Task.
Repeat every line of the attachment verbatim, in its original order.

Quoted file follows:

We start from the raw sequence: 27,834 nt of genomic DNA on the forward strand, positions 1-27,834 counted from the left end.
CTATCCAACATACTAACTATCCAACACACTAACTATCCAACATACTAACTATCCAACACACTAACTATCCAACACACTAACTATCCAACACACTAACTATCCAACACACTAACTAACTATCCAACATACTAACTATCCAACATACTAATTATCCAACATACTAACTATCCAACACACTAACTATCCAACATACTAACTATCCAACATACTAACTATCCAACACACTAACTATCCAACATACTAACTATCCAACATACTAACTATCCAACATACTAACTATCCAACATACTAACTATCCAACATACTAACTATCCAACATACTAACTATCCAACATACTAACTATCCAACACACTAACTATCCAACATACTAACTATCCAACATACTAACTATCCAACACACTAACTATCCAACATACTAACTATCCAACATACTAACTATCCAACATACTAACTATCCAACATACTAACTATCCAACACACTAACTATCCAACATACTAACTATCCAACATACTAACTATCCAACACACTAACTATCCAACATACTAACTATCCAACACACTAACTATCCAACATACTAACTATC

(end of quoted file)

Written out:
We start from the raw sequence: 27,834 nt of genomic DNA on the forward strand, positions 1-27,834 counted from the left end.
CTATCCAACATACTAACTATCCAACACACTAACTATCCAACATACTAACTATCCAACACACTAACTATCCAACACACTAACTATCCAACACACTAACTATCCAACACACTAACTAACTATCCAACATACTAACTATCCAACATACTAATTATCCAACATACTAACTATCCAACACACTAACTATCCAACATACTAACTATCCAACATACTAACTATCCAACACACTAACTATCCAACATACTAACTATCCAACATACTAACTATCCAACATACTAACTATCCAACATACTAACTATCCAACATACTAACTATCCAACATACTAACTATCCAACATACTAACTATCCAACACACTAACTATCCAACATACTAACTATCCAACATACTAACTATCCAACACACTAACTATCCAACATACTAACTATCCAACATACTAACTATCCAACATACTAACTATCCAACATACTAACTATCCAACACACTAACTATCCAACATACTAACTATCCAACATACTAACTATCCAACACACTAACTATCCAACATACTAACTATCCAACACACTAACTATCCAACATACTAACTATC